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How to use the new Google Photos editor


When Google announced the Pixel 5 and Pixel 4a 5G, it didn’t just launch two phones with impressive cameras; it introduced new Google Photos editing features as well. Improvements to machine learning, artificial intelligence, and user interface mean that users will now be able to do more with light and portrait mode after a photo is taken. They will also have more granular manual controls. We’ll show you where to find these features in the Google Photos app, and how you can use them to make your pictures even better.

Products used in this guide

  • New flagship: Google Pixel 5 ($699 at Amazon)
  • Penultimate Pixel: Google Pixel 4a 5G ($499 at the Google Store)

How to use the new Google Photos editing features: Manual controls

screenshot_20201008-112038.jpgGoogle Photos Manual Controls Gif

Once you receive the Google Photos app update, editing your photos (whether you just took them or they are already in your archive) is easier than ever. All you need to do is tap on the photo that you want to edit, and you will see quick access to manual editing modes like brightness, contrast, saturation, tint, and warmth. Tapping into each setting presents a slider that allows you to make precisely the kind of granular edits that you want to make your photos just right.

Android users should expect to see these updates rolling out right now. There is no word on when the features will land on iOS.


How to use the new Google Photos editing features: Portrait lighting effects

screenshot_20201008-113317.jpgscreenshot_20201008-113420.jpgGoogle Photos New Portait Effects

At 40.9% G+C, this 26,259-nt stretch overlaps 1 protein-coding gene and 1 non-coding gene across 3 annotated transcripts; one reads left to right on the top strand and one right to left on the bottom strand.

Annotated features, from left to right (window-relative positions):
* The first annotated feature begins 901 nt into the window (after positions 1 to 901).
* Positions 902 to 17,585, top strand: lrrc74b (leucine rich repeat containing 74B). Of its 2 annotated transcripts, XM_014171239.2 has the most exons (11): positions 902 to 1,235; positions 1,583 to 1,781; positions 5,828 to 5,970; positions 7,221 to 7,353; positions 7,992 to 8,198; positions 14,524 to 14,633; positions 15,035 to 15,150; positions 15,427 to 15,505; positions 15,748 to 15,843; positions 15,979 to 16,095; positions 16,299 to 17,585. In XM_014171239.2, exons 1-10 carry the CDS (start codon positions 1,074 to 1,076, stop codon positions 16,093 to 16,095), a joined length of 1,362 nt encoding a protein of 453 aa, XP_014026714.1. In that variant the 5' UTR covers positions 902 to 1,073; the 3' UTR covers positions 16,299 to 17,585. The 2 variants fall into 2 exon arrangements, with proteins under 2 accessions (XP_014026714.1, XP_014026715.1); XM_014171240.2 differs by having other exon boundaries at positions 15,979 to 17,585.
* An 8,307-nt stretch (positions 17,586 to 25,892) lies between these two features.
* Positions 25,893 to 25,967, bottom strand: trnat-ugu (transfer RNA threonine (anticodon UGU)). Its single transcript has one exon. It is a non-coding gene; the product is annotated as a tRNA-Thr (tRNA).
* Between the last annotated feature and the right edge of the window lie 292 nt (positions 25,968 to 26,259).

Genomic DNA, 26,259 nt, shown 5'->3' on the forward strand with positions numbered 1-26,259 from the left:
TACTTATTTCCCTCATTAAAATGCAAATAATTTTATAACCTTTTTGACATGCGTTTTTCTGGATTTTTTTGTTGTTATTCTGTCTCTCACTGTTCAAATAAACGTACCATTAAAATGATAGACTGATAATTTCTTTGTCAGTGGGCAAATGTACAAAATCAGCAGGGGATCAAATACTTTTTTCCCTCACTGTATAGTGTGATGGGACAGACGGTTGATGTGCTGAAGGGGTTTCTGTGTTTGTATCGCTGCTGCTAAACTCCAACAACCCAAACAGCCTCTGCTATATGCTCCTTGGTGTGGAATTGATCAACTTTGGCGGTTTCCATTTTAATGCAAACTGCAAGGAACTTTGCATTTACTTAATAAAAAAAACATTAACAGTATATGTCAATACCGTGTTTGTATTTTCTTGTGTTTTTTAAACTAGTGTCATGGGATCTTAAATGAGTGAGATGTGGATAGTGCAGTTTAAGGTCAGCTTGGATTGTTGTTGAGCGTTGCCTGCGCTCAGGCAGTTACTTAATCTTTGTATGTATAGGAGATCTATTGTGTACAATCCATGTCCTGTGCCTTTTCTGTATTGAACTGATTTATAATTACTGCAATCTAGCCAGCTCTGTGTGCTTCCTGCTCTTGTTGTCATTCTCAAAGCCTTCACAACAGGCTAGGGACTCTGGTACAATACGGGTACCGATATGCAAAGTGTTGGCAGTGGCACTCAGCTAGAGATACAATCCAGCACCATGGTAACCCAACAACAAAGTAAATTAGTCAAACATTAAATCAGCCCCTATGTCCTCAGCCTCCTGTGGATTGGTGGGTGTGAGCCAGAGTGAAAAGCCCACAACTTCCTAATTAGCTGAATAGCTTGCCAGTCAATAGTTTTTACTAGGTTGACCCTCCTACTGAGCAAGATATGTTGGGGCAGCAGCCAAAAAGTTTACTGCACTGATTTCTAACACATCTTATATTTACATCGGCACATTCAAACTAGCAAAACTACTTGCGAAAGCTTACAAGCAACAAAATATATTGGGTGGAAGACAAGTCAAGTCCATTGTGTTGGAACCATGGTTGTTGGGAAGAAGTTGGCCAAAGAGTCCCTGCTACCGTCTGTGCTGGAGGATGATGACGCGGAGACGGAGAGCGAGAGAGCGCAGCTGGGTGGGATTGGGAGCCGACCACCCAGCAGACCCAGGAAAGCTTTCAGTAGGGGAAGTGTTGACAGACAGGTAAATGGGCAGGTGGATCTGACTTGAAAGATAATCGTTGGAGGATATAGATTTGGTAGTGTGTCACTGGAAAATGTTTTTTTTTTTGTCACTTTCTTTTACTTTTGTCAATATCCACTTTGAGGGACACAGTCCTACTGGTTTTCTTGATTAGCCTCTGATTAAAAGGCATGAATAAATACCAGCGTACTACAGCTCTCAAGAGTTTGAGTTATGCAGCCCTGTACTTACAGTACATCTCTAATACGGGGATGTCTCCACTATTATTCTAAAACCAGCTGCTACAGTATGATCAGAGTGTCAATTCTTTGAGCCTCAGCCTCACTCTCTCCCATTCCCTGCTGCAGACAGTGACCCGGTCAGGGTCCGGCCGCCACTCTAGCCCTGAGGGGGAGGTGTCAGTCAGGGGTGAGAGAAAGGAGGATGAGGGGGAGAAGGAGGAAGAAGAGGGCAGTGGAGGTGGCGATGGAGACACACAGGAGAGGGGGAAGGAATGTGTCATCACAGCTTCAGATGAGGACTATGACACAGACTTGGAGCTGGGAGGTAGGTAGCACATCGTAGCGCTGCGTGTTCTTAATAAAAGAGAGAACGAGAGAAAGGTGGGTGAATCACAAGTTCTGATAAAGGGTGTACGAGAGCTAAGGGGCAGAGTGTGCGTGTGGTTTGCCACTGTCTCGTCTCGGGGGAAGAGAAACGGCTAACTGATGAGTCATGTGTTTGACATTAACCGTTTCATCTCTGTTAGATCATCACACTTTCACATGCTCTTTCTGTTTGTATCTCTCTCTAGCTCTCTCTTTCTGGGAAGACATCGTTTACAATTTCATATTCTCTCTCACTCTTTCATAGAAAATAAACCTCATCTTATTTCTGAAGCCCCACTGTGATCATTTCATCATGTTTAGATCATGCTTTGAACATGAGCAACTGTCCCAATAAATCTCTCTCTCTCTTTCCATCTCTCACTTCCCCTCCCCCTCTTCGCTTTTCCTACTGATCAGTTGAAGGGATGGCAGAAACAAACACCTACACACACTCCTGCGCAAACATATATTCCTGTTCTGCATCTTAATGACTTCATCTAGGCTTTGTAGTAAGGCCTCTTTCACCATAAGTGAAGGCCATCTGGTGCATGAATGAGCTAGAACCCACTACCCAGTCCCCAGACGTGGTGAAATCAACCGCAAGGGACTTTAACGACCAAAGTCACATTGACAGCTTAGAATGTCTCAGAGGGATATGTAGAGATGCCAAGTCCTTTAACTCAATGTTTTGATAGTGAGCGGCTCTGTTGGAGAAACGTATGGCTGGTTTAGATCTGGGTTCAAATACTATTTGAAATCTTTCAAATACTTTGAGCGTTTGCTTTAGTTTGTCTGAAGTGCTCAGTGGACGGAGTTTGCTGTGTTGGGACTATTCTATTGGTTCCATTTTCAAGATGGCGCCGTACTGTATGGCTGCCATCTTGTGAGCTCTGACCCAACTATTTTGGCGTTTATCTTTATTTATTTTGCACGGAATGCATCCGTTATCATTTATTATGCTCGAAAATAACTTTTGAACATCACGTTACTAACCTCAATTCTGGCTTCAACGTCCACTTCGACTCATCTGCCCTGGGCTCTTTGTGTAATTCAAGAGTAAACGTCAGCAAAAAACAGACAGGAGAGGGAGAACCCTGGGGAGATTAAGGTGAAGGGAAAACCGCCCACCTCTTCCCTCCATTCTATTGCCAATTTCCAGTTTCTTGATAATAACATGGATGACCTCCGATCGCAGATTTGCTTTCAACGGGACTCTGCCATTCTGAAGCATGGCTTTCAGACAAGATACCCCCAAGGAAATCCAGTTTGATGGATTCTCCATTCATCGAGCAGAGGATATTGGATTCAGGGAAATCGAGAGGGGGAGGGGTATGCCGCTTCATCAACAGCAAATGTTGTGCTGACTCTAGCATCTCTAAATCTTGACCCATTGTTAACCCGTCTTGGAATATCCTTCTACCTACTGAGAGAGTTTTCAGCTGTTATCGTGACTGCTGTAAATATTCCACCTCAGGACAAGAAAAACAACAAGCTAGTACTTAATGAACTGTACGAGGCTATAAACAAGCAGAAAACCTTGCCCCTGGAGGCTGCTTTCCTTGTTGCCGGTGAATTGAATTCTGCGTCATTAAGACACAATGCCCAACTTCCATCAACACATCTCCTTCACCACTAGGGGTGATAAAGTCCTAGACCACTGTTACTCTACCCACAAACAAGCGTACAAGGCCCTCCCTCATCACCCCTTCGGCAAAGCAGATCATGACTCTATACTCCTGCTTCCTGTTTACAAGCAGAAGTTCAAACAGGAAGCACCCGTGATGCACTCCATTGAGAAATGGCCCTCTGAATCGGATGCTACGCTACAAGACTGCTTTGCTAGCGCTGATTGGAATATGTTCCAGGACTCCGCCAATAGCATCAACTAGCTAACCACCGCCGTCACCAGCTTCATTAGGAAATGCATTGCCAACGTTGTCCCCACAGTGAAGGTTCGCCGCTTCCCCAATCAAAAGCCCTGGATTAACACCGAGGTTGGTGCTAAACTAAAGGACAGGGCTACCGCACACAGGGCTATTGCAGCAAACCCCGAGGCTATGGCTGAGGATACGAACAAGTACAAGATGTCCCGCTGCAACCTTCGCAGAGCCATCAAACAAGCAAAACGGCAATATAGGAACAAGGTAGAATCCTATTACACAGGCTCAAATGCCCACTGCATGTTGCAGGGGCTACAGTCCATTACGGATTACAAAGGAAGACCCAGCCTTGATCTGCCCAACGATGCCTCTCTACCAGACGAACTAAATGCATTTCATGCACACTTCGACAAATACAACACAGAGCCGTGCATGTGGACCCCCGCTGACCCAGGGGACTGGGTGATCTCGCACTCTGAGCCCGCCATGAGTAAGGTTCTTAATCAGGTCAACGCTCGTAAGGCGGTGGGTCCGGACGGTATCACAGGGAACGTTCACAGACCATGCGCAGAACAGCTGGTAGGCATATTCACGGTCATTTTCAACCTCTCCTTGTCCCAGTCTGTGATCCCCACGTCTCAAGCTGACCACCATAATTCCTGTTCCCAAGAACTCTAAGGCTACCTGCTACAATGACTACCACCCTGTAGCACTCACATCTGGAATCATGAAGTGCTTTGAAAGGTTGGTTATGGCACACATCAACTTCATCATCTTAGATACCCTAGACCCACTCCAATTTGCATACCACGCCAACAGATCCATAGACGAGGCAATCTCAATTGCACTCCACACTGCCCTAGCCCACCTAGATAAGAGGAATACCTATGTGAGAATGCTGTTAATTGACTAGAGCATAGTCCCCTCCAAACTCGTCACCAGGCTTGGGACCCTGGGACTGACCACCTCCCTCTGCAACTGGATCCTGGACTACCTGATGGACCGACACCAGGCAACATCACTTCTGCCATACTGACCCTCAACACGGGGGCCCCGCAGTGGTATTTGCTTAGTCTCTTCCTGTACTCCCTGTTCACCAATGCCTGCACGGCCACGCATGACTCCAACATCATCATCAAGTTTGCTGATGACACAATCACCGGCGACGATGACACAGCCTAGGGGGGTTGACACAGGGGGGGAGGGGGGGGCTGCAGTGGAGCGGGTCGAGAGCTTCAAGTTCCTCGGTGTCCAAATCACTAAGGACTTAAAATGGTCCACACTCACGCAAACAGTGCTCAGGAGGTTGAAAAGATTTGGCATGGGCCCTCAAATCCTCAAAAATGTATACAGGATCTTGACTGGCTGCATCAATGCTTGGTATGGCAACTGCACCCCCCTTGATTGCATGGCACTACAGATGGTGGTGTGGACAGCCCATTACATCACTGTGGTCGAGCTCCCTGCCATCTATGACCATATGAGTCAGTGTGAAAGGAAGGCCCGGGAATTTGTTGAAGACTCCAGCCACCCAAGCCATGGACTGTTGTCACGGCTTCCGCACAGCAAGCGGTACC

This new editing mode might just be the most exciting one announced by Google. With the help of Google’s advanced AI and machine learning, Google Photos users can make remarkable adjustments with lighting and portrait effects after the shot has been captured. As with the other manual controls mentioned above, portrait lighting will be easily accessible in the editing menu, with granular slider controls and gestures that allow you to tap on the photo and apply just the right degree of background blur around your subject. These features will work regardless of whether you first took the photo in portrait mode or not.

As you can see from the first two images of me, as soon as you take a selfie or image capture, Google Photos will ask if you want to try Portrait mode. If you tap that, you will get some quick toggles to enhance your portrait or change it to a black and white image or introduce a pop of color.

The portrait lighting feature is not yet available on my Pixel 4a. It will come first to Pixel 5 and Pixel 4a 5G owners and then presumably come to older Pixels at a later date.

Other new Google Photos editing features: AI suggestions

Google Photos New Editorscreenshot_20201008-112051.jpg

One of the best upgrades to the Google Photos app is something that you don’t technically need to search for or implement, and that is Google’s improved AI suggestions feature. Google Photos has already offered users tips on fixing lighting or creating animations, but those were inconsistent at best. Now, the app will more consistently surface suggestions that the AI thinks will improve your photos, which you can accept, reject, or accept and tweak further in the manual editing controls. Google has said that new AI suggestions will first come to Pixel phones and that it will introduce more kinds of suggestions over the course of the year during quarterly Pixel feature drops.

Our top equipment picks

Many of these new features will come first to the Pixel 5 and Pixel 4a 5G phones, two of the best Android phones of 2020.

Google Pixel 5


$699 at Amazon
$699 at Best Buy
$699 at B&H

The top of the line Pixel 5 brings back the beloved rear-fingerprint sensor and aluminum casing and brings 5G and an ultra-wide-angle camera to the mix.

Google Pixel 4a 5G


$499 at the Google Store

The largest of the 2020 Pixels features a 6. display and 5G radio support, as well as a beloved 3.5mm headphone jack.


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